Glyptodon produces new minor releases of Glyptodon Enterprise (1.1, 1.2, 1.3, etc.) roughly every 3 months following the first general availability release. Minor releases are updates to an existing major release which add new features and fix bugs, and will always maintain strict API compatibility. The details of upcoming and past releases can be found in the changelog.

Major releases (the only releases which may break API compatibility) are intentionally isolated from each other such that each major release uses a different base URL within its .repo file. Updates to an existing install of Glyptodon Enterprise are always minor releases and will not break compatibility.

Checking for updates to Glyptodon Enterprise

To check whether updates are available for Glyptodon Enterprise packages without actually applying those updates, you can use the yum list updates command. Providing the "glyptodon-*" pattern to yum list updates restricts the packages checked to only those packages provided by Glyptodon Enterprise:

sudo yum list updates "glyptodon-*"

If the above command lists one or more packages, then there are newer versions of Glyptodon Enterprise packages available, and you should proceed with upgrading when a maintenance window permits.

Performing the upgrade

Updates to Glyptodon Enterprise are brief and can be expected to take only a few minutes, however the update process should be planned for a time that the service can safely be taken down, ideally a scheduled maintenance window. This is because the upgrade procedure generally requires that both Tomcat and guacd are restarted.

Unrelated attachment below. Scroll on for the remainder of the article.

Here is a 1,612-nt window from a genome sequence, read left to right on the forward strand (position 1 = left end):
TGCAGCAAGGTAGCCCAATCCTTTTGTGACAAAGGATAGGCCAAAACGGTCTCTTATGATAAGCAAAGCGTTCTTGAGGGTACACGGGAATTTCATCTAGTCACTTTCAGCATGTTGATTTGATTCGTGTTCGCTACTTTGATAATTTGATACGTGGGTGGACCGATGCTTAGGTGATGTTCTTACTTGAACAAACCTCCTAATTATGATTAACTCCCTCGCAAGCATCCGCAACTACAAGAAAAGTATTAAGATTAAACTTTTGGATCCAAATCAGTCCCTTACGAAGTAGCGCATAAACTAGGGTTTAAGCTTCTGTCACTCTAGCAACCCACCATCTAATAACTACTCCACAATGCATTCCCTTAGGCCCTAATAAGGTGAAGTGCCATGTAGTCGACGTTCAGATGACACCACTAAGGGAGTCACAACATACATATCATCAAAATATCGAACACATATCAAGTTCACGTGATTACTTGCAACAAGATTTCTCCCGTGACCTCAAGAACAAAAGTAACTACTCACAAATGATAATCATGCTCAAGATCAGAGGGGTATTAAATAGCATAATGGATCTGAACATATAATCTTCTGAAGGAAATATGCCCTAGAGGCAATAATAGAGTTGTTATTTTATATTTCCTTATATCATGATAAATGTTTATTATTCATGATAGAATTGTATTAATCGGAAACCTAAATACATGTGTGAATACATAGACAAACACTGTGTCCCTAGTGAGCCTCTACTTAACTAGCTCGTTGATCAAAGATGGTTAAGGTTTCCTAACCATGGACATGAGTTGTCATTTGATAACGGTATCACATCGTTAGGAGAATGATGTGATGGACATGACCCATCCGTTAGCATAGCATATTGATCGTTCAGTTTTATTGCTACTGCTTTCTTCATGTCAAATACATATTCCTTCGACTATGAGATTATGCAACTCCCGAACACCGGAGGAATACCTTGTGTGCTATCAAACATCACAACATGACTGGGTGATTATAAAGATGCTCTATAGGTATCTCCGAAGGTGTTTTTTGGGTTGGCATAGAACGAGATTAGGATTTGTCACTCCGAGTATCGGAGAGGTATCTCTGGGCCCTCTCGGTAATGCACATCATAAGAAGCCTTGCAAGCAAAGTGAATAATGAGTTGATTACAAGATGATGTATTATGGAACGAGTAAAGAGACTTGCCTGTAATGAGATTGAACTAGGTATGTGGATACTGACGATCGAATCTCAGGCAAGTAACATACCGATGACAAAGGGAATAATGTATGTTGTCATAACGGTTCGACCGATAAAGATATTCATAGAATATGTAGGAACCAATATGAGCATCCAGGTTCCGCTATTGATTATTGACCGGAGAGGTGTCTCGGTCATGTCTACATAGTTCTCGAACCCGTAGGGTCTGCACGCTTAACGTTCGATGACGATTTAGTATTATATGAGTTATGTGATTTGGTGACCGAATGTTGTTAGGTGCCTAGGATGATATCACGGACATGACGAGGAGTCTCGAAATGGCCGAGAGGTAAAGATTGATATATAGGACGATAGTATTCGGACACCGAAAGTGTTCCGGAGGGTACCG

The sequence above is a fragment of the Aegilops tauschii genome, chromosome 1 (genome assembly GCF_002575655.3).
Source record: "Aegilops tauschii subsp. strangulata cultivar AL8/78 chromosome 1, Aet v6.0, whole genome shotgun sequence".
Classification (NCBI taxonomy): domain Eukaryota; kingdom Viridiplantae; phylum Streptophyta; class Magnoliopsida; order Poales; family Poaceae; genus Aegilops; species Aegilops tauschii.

Stop Tomcat and guacd services

Before upgrading the Glyptodon Enterprise packages, both Tomcat and guacd should be taken offline:

sudo systemctl stop tomcat guacd

This is because:

  • If both the Guacamole web application and one of its extensions are being updated, the package manager may update the web application first. The running Tomcat service may then redeploy and restart the web application before the extension is updated, resulting in inconsistency.
  • If protocol support for guacd is being updated, older versions of that support may be cached by the system linker until the guacd service has been restarted.
  • If the guacd service is being updated, those updates cannot take effect until the guacd service is restarted. The running process will continue to use the older, cached binary.

The system should remain stable if the upgrade is performed without stopping Tomcat and guacd, however it is best practice to do so. An upgrade to the web application will always result in the web application being restarted, and any updates being applied will likely not take effect until after services are restarted. With updates to the web application inherently causing a service restart, and updates in general requiring a service restart in order to take effect, it's best to plan this restart as a controlled part of the process.

Apply updates using yum

Once Tomcat and guacd are stopped, the Glyptodon Enterprise packages can be upgraded using the yum utility, just like the other packages in the system. The upgrade can be restricted to only Glyptodon Enterprise packages by specifying the "glyptodon-*" pattern:

sudo yum upgrade "glyptodon-*"

Start the Tomcat and guacd services

After yum upgrade completes, the system has been updated and it is safe to start Tomcat and guacd back up:

sudo systemctl start tomcat guacd

That's it! Your Glyptodon Enterprise deployment is now up-to-date. A full list of all changes in the latest release can be found in the changelog.